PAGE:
The Parliamentary Under-Secretary of State, Department of Health (Lord Hunt of Kings Heath): The Office of Population Censuses and Surveys research published in 1989 estimated that overall there were 360,000 children under the age of 16 in Great Britain who had one or more disabilities.

Of these, the survey estimated that 91.2 per cent of these children lived with their parents, 0.6 per cent with other relatives, 2.4 per cent in foster homes and 4.4 per cent attending boarding schools either as termly or weekly boarders, while 1.5 per cent lived in communal establishments. (NB. Does not add to 100 per cent owing to rounding.)

The Children's National Service Framework (NSF)External Working Group developing standards for disabled children is considering as part of its work how best to improve the statistical information available on disabled children.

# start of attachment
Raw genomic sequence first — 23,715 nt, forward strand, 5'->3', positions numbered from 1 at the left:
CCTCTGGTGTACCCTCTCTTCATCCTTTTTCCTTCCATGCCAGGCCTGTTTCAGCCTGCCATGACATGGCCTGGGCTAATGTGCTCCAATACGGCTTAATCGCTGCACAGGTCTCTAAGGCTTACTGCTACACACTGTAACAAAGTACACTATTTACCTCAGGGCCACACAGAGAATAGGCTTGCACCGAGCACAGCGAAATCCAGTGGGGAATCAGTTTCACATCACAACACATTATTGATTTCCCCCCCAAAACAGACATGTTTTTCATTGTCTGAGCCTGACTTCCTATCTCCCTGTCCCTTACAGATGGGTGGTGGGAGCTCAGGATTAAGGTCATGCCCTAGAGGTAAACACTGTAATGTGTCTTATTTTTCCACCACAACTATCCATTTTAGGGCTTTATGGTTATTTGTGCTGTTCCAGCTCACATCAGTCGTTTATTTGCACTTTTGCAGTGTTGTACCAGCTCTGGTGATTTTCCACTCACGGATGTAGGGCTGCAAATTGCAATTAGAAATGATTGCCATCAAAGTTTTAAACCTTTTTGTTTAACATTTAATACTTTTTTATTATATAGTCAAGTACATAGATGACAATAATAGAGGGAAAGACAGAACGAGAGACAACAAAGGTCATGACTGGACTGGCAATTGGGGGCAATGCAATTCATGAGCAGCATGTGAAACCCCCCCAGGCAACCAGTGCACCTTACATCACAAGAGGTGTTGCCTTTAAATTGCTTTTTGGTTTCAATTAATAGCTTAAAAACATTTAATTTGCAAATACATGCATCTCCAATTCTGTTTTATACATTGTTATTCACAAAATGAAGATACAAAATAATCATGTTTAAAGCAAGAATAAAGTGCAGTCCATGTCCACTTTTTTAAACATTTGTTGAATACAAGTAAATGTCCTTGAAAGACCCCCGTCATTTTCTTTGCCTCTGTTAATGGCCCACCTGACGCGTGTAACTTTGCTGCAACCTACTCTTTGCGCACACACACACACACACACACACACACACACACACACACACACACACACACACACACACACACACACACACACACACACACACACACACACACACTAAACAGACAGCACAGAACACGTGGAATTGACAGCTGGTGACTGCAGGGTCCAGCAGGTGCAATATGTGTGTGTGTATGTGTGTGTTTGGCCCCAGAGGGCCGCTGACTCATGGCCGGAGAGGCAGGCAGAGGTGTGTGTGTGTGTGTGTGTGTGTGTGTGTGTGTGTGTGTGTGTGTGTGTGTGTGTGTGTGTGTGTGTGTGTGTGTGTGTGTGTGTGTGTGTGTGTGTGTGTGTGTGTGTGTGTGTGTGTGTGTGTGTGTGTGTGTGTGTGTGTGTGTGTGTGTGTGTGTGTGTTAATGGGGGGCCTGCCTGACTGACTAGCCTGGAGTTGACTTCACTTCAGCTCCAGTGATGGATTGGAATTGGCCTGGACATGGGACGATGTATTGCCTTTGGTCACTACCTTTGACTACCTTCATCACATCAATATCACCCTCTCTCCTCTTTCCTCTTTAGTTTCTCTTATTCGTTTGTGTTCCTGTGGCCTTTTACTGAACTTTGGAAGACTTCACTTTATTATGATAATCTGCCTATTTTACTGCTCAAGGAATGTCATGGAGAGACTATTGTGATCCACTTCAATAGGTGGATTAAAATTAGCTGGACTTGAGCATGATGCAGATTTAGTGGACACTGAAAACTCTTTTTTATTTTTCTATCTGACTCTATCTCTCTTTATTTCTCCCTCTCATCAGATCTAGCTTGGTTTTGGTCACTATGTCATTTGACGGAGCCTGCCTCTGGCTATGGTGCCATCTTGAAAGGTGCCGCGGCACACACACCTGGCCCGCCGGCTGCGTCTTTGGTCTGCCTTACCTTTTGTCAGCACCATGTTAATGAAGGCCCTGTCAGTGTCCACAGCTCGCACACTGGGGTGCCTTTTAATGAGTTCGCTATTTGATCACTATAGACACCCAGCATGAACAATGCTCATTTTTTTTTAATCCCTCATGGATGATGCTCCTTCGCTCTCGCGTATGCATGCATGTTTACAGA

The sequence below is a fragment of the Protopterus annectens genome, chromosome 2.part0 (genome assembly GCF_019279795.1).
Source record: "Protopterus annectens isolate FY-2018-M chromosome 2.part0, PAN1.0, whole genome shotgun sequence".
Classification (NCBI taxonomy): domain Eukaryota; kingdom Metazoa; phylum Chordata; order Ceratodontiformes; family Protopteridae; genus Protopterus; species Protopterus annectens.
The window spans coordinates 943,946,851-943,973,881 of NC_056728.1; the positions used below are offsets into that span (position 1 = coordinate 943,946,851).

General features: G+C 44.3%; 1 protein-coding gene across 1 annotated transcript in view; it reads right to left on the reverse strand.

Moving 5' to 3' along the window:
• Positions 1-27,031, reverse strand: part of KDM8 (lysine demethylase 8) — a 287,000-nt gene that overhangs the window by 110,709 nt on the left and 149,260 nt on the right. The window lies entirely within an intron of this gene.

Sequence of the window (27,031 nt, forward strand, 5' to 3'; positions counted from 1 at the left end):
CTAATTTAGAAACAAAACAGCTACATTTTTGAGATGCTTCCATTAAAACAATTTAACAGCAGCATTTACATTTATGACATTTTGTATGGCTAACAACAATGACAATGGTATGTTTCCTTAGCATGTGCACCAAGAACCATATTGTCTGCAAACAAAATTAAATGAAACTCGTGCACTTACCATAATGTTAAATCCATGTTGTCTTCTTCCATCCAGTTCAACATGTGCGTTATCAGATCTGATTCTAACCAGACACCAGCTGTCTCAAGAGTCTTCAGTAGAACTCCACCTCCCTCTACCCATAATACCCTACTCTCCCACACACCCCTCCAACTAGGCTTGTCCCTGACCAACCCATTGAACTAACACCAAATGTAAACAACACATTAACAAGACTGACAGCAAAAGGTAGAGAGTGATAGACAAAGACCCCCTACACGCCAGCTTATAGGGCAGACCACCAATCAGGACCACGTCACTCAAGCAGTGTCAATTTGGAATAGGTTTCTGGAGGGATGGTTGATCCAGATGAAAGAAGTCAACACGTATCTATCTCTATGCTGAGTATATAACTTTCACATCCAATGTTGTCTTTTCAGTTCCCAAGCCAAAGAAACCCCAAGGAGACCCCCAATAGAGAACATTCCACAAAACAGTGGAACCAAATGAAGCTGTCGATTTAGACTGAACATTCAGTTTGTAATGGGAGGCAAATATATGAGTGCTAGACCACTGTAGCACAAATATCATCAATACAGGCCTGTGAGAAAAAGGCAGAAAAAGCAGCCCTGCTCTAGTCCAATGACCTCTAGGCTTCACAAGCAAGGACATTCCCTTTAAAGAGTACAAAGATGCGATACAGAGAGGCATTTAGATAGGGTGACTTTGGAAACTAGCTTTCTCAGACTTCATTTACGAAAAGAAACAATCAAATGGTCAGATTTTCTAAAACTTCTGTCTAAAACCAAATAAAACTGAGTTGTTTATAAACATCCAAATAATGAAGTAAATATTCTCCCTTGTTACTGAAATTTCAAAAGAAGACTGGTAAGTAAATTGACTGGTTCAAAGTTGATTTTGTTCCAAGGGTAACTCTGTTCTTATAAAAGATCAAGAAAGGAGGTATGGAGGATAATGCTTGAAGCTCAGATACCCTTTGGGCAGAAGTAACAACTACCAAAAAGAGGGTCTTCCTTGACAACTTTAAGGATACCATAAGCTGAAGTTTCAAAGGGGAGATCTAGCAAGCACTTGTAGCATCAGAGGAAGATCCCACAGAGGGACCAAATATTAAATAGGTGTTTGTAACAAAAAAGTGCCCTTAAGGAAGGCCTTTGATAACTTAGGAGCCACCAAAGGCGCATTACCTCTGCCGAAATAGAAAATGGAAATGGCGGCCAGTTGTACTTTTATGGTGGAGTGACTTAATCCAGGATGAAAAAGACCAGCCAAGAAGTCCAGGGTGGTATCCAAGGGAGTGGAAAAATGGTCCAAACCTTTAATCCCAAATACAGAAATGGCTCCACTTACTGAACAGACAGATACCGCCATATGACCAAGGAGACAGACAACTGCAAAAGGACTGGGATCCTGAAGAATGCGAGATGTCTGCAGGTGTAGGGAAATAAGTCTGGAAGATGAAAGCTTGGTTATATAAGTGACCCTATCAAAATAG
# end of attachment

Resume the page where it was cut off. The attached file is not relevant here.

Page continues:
Baroness Howe of Idlicote asked Her Majesty's Government:

    What support services and financial help are provided for families with disabled children living at home; whether these services take account of the extra cost of caring for a disabled child; and whether these services are available uniformly throughout the United Kingdom.[HL10]

Lord Hunt of Kings Heath: A wide range of family support services is provided by the local authorities and the health service. Services include advice, guidance and counselling; short-term breaks; day care; home help; domiciliary care; nursing and medical support; social events and outings for parents and children; child care and family centres. The Government, through various programmes, including implementation of the NHS Plan and Quality